Hi, thanks for replying. I don't like google groups layout either I was just unsure as to what to use. I already have some code on the go I just couldn't figure out the best way to do what I wanted to do so I thought I'd ask and see if anyone could point me in the right direction. I *have* to download them, i know how many there are because I used a text editor to find them.

    What client do you suggest I use instead of google groups?
    TheRandomPast, Nov 26, 2013
    #3
  4. On Tue, Nov 26, 2013 at 11:01 AM, TheRandomPast <> wrote:
    > Hi, thanks for replying. I don't like google groups layout either I was just unsure as to what to use. I already have some code on the go I just couldn't figure out the best way to do what I wanted to do so I thought I'd ask and see if anyone could point me in the right direction. I *have* to download them, i know how many there are because I used a text editor to find them.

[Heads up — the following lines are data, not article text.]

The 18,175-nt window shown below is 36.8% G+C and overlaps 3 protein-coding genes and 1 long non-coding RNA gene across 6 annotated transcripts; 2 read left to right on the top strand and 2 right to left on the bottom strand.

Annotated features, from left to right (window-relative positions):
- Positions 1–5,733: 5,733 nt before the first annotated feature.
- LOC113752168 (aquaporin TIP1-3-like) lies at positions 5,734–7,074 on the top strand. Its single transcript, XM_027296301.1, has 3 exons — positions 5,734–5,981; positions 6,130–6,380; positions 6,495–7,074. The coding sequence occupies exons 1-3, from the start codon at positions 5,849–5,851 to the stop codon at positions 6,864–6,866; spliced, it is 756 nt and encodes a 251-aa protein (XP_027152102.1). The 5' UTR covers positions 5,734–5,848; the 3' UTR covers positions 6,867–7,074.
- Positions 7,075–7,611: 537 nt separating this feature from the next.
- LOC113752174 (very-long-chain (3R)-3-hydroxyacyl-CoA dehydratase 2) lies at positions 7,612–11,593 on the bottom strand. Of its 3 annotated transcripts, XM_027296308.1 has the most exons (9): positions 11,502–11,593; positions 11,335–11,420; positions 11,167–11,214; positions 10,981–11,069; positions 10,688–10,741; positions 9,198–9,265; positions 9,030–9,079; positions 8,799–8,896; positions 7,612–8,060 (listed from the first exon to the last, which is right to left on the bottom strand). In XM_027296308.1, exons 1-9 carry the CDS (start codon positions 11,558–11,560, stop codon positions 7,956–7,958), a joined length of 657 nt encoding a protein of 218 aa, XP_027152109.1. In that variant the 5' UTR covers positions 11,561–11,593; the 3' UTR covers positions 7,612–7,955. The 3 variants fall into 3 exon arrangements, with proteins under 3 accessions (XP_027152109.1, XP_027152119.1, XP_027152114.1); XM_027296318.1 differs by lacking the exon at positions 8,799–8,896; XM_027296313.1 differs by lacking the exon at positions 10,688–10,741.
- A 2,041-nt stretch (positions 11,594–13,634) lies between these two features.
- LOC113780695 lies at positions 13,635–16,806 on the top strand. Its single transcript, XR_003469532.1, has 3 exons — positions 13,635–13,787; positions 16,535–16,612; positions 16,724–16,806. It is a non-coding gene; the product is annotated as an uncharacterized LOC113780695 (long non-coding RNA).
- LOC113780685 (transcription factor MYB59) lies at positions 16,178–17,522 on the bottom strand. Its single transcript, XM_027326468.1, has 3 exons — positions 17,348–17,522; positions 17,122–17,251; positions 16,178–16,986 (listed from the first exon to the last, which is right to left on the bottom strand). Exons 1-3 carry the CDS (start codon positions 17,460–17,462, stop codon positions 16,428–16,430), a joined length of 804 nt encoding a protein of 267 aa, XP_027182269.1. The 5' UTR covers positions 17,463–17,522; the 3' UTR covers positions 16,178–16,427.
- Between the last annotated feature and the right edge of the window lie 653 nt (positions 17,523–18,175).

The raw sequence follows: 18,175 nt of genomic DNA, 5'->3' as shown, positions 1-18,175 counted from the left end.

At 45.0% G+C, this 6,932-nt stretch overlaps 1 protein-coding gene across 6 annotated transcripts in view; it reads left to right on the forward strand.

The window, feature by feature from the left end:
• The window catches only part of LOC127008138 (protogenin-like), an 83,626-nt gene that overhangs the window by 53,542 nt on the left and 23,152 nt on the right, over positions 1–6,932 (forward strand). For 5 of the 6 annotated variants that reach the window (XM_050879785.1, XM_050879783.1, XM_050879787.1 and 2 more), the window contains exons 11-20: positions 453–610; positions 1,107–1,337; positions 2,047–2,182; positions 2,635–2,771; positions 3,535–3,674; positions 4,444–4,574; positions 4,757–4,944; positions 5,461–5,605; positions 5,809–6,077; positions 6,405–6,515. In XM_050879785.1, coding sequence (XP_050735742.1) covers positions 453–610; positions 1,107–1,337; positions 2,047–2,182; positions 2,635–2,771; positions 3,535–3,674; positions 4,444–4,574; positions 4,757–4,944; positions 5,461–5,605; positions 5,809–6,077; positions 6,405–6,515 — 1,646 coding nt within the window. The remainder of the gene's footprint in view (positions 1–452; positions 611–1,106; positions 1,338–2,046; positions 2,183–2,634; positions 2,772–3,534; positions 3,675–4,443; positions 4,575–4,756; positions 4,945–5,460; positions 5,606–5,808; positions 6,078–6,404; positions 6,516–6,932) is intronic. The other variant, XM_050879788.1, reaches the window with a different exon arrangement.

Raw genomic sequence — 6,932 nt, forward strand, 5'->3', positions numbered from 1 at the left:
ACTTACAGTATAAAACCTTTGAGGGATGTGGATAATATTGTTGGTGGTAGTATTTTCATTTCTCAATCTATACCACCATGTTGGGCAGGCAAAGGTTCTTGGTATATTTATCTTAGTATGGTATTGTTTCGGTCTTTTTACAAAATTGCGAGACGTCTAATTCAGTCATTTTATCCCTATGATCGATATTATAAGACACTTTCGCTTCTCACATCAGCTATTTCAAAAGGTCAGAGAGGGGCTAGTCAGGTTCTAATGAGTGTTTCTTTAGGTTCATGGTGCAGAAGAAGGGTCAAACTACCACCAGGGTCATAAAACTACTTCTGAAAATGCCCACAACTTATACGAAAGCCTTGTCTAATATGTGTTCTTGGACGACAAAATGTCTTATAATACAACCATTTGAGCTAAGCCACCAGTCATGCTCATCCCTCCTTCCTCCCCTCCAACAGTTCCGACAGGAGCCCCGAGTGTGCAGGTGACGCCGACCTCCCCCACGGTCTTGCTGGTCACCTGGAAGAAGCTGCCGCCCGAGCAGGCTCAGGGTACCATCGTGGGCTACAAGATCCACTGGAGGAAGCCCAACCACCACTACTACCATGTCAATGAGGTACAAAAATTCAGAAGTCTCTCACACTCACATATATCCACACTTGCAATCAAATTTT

>
    > What client do you suggest I use instead of google groups?


    Personally, I use the mailing list:

    https://mail.python.org/mailman/listinfo/python-list

    You can sign up by email, read the emails, respond to emails.
    Alternatively, look for a news client for your platform - Mozilla
    Thunderbird is a popular option.

    Downloading the hashes from the web site depends a bit on how they're
    formatted. Do you get a plain text file with one per line? Are they
    given in hex? How is it all laid out?

    ChrisA
    Chris Angelico, Nov 26, 2013
    #4
  5. On Mon, 25 Nov 2013 15:32:41 -0800, TheRandomPast wrote:

    > Hi,
    >
    > I have a school project to do where I've to download MD5 Hashes from a
    > particular website and write a code that will crack them.


    A school project. Right. Heh. :)

    And which website's hashes would this be?


    > Does anyone
    > know where I'll find out more information on how to do this? There's